At the heart of the DVD-3800BD’s video capabilities is Silicon Optix’s sophisticated Realta chip, which makes its debut inside a Blu-ray player. This chip’s HQV technology handles all of the key video duties like detail enhancement, noise reduction, multi-direction diagonal filtering, video upscaling, 1080i to 1080p deinterlacing and film/video cadence detection on a per pixel rather than per frame basis. The 10-bit data processing and 4:4:4 colour sampling allow it to render over 1 billion colours in 1,024 ‘steps’ and there’s also a 297MHz/12-bit video DAC on board.
Elsewhere on the spec sheet are several other performance-enhancing technologies, such as Denon Pixel Image Correction (DPIC) and Noise Shaped Video (NSV), which reduce picture artefacts and signal noise respectively, and a newly-developed Dynamic Discrete Surround Circuit – High Definition (DDSC-HD) that uses 192kHz/24-bit Burr Brown DACs for all channels and Dolby TrueHD and DTS HD Master Audio decoders. That means the deck can output these HD audio formats from its multichannel analogue outputs, which is great news if your receiver doesn’t sport HDMI inputs or you simply prefer to transfer them in the analogue domain. You can also transfer any audio format as a bitstream or multichannel PCM.
The decent feature list doesn’t stop there. We’re pleased to see multimedia support includes DivX, MP3, WMA and JPEG, which can be played back from disc or SD cards using the slot on the front panel. But despite its otherwise generous feature list, there is one disappointment – the DVD-3800BD is Profile 1.1, which isn’t great at this price and means that you can’t (and never will be able to) access BD Live features.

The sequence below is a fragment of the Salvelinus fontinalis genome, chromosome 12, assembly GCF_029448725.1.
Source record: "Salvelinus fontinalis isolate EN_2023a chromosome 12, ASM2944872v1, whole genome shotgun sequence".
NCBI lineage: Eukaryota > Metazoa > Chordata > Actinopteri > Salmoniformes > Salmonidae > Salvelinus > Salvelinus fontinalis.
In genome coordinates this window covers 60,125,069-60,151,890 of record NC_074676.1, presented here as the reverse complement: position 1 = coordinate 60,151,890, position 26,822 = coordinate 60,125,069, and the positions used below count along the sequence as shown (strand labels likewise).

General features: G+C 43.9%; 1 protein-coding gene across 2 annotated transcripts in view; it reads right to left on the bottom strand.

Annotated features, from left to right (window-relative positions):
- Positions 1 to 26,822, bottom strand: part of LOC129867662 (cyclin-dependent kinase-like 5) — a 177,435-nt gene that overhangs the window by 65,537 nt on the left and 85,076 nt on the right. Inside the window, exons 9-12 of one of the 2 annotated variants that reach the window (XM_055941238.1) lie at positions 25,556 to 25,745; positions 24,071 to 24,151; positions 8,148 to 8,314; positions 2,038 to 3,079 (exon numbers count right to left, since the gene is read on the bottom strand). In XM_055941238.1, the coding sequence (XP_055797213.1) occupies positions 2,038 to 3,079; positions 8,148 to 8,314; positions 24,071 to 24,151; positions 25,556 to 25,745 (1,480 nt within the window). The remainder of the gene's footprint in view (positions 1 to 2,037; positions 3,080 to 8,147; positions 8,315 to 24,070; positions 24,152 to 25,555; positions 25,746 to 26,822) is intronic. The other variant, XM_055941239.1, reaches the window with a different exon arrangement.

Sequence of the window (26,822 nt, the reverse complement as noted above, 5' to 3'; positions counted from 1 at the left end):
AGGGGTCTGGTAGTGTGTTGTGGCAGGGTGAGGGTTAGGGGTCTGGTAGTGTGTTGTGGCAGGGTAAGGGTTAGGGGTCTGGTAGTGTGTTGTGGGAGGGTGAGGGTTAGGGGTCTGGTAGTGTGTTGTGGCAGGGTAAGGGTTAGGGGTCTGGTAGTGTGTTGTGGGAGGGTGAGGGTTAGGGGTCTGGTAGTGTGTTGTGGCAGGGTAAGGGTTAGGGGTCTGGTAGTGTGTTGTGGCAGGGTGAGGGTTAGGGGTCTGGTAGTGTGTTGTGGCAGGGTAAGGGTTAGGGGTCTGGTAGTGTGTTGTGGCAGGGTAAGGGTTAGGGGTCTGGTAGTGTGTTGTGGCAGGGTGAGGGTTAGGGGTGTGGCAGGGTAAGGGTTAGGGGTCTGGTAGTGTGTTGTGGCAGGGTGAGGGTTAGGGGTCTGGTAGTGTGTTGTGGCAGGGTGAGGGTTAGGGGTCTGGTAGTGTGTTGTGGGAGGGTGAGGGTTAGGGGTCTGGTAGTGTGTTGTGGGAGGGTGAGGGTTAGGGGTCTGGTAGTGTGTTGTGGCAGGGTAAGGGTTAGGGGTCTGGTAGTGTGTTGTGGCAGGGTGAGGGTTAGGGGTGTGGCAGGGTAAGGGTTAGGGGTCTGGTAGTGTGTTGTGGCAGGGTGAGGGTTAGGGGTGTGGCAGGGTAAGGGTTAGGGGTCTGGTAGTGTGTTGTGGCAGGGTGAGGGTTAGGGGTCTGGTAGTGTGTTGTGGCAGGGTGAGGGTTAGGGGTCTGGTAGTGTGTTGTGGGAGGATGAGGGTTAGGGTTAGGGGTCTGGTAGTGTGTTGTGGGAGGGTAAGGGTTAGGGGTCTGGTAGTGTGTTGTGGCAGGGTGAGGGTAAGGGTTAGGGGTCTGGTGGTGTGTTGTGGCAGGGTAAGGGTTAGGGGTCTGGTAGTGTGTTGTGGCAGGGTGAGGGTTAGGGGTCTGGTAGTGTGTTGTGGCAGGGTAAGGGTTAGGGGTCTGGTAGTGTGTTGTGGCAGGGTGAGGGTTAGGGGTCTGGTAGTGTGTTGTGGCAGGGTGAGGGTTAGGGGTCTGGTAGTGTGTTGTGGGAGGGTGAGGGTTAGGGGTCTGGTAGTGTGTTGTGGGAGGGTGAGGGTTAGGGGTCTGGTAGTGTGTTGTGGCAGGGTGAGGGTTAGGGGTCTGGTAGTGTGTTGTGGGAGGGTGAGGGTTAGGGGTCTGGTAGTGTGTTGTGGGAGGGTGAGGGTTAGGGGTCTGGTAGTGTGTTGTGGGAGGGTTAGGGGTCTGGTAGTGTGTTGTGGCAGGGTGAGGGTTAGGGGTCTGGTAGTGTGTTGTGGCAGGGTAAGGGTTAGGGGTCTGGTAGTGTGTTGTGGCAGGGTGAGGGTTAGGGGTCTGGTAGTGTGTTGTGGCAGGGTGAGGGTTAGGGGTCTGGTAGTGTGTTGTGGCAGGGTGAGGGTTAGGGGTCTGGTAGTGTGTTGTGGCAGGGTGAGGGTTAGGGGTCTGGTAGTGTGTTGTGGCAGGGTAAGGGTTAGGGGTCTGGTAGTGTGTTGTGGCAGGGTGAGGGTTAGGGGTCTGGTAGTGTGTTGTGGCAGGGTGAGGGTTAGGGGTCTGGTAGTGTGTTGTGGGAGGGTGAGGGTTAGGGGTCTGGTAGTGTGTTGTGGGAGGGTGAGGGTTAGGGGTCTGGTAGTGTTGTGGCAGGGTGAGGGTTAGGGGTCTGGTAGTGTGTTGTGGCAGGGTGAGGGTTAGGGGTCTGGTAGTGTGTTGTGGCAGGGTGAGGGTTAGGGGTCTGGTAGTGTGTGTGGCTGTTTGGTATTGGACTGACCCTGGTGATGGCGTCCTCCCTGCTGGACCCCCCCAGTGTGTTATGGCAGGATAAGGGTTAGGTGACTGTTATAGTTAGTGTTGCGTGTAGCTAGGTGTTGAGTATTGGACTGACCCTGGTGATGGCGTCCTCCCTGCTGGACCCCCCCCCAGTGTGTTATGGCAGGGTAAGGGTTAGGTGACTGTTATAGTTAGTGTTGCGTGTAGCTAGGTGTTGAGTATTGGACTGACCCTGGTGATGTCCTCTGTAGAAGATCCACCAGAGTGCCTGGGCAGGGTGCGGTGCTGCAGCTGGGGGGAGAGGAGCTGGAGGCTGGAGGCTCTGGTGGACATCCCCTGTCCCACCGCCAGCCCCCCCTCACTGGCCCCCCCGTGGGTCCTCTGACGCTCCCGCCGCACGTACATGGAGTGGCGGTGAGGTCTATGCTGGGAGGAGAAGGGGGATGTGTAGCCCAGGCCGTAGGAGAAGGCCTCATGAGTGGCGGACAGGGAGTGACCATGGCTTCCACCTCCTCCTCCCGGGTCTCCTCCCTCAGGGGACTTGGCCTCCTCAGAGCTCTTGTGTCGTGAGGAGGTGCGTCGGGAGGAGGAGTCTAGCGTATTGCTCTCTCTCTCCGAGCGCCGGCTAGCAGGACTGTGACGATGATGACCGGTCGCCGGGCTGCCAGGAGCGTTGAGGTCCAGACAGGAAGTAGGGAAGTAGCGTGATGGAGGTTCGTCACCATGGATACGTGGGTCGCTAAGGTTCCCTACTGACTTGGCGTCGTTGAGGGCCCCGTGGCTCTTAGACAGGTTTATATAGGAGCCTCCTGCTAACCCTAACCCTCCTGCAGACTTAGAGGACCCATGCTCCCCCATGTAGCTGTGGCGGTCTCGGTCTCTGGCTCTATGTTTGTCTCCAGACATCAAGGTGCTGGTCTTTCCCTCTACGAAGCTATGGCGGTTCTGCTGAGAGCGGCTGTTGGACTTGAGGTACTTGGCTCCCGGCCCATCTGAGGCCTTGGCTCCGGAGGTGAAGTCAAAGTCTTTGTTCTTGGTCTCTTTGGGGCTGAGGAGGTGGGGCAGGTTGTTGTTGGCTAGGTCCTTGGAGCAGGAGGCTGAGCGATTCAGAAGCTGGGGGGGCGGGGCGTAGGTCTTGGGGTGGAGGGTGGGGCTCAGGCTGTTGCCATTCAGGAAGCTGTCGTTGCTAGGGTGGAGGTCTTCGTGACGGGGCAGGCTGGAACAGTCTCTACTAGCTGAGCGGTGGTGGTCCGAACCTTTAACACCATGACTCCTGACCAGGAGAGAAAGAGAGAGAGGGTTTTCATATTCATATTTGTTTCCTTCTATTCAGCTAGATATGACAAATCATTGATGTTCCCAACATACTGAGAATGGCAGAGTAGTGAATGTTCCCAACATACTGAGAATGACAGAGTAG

In the box is a superb remote, which isn’t cluttered up with labels like many Blu-ray zappers. It features sensibly-placed menu direction keys and provides clear easy access to most of the regularly used functions. But compared with the latest generation of Blu-ray players from the likes of LG and Samsung the Denon feels decidedly cumbersome, with remote commands taking slightly too long to register on menus and discs taking well over a minute to load up.
That said, on-screen design is impressive, with a clear setup menu that’s split into Quick and Custom modes, the latter going into a lot more detail than the former. It uses crisp graphics (including a diagram showing which remote buttons you need to press) and within the Custom menu you can easily alter all the important settings. Hit the Mode button during playback and a separate on-screen banner appears, which lets you make all the crucial tweaks that cinephiles need to get the image just right. It goes into meticulous detail, with the Gamma Correction menu even using a graph to illustrate the results of your tweaking.